Back to the beginning in the year of the lioness
By Megan Graham
Illustration by Wieden+Kennedy Dave Hagen, Curtis Pachunka, Nicole Jacek
Published on June 11, 2018
Back to the beginning in the year of the lioness
By Megan Graham. Illustration by Wieden+Kennedy Dave Hagen, Curtis Pachunka, Nicole Jacek. Published on June 11, 2018.


The ad industry's biggest festival had gotten too big. Cannes Lions dragged out over an entire week, cost companies thousands of dollars to send even a single employee, and offered so many awards that one piece of work alone could win dozens. Then, last year, the problems amped up: Publicis Groupe put a stake in the sand and announced that it would stay home in 2018—to no shortage of executive schadenfreude.

Now the Cannes Lions International Festival of Creativity returns, with fewer days on the schedule, cheaper passes and fewer awards subcategories. Veteran attendees are optimistic, even if the beach will still be covered in branded build-outs and nobody thinks the allure of the early years will return.

"The reset that Cannes Lions did, I felt, kind of [makes] it more about what it was always meant to be, which was a celebration of great work," says MediaCom Worldwide CEO Stephen Allan. "Everybody's commented many times in the last year or two perhaps it was becoming a little bit OTT."

This year's festival could be "one of the most important Cannes Lions in a decade" and a true celebration of craft, says Paul Woolmington, CEO of Canvas Worldwide.

"There's still work to be done. I don't feel like I want to go there just to be networking," Woolmington says, in a common refrain. "We can do that in New York City for much cheaper."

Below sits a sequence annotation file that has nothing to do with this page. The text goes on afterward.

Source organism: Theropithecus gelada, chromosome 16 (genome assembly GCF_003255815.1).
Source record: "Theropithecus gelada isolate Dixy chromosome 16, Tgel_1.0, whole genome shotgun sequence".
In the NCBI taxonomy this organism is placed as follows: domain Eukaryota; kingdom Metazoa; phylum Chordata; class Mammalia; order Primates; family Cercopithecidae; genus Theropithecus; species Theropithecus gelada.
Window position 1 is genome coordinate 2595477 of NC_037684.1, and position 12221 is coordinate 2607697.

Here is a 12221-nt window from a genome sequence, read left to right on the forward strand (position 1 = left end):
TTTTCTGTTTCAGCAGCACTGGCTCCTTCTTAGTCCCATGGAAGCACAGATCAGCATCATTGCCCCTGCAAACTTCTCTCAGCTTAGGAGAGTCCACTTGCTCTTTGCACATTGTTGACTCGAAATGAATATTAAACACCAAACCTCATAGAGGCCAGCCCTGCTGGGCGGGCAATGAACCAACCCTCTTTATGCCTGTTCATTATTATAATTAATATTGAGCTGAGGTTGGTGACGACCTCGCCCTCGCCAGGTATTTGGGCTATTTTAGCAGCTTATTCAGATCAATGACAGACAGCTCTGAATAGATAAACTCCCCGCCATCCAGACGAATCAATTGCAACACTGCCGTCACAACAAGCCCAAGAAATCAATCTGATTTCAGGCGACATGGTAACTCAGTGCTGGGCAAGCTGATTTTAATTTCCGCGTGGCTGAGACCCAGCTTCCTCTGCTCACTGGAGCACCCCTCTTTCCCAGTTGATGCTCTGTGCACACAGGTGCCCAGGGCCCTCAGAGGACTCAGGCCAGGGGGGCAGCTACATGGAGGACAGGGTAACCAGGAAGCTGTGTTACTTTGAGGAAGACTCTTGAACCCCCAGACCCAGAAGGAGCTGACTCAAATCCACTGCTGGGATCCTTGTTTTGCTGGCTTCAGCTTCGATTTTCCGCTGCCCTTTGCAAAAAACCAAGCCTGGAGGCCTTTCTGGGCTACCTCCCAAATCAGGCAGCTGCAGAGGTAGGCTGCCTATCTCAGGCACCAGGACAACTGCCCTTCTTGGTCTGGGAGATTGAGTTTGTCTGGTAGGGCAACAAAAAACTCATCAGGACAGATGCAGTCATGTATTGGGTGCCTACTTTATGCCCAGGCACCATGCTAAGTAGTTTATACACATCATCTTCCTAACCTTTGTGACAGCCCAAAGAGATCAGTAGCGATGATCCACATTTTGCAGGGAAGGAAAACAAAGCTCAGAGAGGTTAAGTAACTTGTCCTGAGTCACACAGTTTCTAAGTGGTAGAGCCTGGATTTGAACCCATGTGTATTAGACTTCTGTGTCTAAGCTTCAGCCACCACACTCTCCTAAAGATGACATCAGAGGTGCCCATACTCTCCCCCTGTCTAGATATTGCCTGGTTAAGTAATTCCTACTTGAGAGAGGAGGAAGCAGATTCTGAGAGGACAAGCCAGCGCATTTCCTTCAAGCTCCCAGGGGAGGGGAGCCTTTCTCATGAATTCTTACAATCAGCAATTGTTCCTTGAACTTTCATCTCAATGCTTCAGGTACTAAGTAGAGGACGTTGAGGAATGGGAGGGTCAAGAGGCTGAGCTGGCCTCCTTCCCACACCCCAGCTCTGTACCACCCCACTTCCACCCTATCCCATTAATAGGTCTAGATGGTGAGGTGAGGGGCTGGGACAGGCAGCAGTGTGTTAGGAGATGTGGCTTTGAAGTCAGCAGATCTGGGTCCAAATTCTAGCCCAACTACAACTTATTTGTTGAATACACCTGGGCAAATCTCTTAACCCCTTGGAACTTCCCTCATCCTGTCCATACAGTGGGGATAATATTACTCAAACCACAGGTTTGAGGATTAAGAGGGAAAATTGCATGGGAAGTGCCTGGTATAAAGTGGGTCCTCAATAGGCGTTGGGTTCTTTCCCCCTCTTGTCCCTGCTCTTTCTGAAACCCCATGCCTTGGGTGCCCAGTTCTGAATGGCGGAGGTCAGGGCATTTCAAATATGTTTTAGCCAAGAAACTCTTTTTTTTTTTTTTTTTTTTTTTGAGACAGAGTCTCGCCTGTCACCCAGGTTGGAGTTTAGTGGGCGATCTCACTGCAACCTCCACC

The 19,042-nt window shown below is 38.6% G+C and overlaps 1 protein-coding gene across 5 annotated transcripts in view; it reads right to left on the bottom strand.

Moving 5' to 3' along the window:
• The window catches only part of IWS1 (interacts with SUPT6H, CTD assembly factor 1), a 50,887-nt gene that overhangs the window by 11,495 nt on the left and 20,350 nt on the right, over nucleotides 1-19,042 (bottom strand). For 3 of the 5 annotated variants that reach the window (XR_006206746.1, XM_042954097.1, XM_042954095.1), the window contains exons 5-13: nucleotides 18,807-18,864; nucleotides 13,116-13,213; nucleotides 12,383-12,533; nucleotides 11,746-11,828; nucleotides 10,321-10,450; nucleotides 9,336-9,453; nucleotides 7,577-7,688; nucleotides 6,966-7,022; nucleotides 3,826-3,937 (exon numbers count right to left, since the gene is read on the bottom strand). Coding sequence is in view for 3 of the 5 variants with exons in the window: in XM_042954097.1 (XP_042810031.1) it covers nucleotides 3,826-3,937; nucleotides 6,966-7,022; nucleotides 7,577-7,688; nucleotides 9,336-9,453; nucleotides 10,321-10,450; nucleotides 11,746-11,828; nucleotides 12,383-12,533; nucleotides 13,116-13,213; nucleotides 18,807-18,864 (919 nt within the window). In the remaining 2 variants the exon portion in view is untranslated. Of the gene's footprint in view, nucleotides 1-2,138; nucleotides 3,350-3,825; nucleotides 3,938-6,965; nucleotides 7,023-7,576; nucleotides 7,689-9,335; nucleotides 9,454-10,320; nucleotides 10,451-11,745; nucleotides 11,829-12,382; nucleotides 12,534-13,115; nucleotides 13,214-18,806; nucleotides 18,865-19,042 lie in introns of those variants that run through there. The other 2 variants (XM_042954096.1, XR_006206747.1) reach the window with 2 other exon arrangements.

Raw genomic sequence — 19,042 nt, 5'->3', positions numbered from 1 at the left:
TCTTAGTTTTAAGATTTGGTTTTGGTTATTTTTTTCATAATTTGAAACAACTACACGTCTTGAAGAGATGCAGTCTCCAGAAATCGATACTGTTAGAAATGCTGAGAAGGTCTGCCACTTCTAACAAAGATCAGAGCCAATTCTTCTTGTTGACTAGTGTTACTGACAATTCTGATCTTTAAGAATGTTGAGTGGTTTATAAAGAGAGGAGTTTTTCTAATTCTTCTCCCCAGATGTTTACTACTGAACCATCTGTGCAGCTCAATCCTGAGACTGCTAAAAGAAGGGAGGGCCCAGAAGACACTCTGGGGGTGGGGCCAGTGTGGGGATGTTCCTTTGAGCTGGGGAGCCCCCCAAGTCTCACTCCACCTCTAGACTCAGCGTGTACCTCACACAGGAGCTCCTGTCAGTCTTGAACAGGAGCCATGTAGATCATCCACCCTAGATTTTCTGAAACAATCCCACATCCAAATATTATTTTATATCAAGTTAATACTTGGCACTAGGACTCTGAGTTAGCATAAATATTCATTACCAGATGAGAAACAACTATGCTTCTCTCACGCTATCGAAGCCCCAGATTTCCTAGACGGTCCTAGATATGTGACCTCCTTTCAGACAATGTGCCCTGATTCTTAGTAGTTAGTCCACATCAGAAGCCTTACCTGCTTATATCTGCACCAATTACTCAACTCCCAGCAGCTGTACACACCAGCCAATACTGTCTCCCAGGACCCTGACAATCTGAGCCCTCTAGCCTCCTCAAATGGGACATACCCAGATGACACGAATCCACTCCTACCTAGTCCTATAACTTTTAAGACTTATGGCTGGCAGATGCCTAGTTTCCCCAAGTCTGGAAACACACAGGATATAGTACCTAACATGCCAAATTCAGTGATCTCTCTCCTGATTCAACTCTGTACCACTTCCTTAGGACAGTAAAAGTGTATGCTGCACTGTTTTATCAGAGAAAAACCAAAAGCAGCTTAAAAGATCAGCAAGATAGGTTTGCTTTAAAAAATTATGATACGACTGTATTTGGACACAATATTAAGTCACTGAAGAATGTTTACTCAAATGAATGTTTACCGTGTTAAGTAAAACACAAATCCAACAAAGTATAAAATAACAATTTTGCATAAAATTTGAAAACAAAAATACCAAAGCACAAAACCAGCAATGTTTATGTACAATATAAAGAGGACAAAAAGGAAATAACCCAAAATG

There will be other shifts. This will be the first Cannes Lions since the #MeToo movement. In May, the Cannes Film Festival convened with a new hotline to report sexual harassment and notes in attendees' hotel rooms warning that harassment is a crime. Brands will also command even more of the spotlight, with more CMOs than ever speaking on the main stage. But through it all, many agency leaders hope to see an emphasis on the work shine through again.

A dozen years ago, going to Cannes Lions meant soaking it all in, says Assembly and MDC Media Partners CEO Martin Cass.

"It was taken extremely seriously," he says. "It was very much: Attend events, take notes. Very focused on the work. Looking at what other people had done. ... Is there anything you learned from it?" Also, he says, "You could actually see the sand on the Croisette."

These days, it's a different story. "For me to be able to justify the expense now, I want to make sure I'm getting business done," he says. "It's turned from being a learning about what other people are doing to a lot of people I need to see since they're all in the same place at the same time."

And as for finding a spot of that sand? Forget it, he says. "It's such a zoo."

Cindy Gustafson, chief strategy officer for Mindshare North America, says her agency puts a lot of stock each year in the work—in who is winning awards at the festival and why. "I was happy to see the limitations put on the awards," she says, referring to new caps on the number of categories in which the same piece of work can be entered. That should mean more work will win, she says, instead of the same work winning a lot.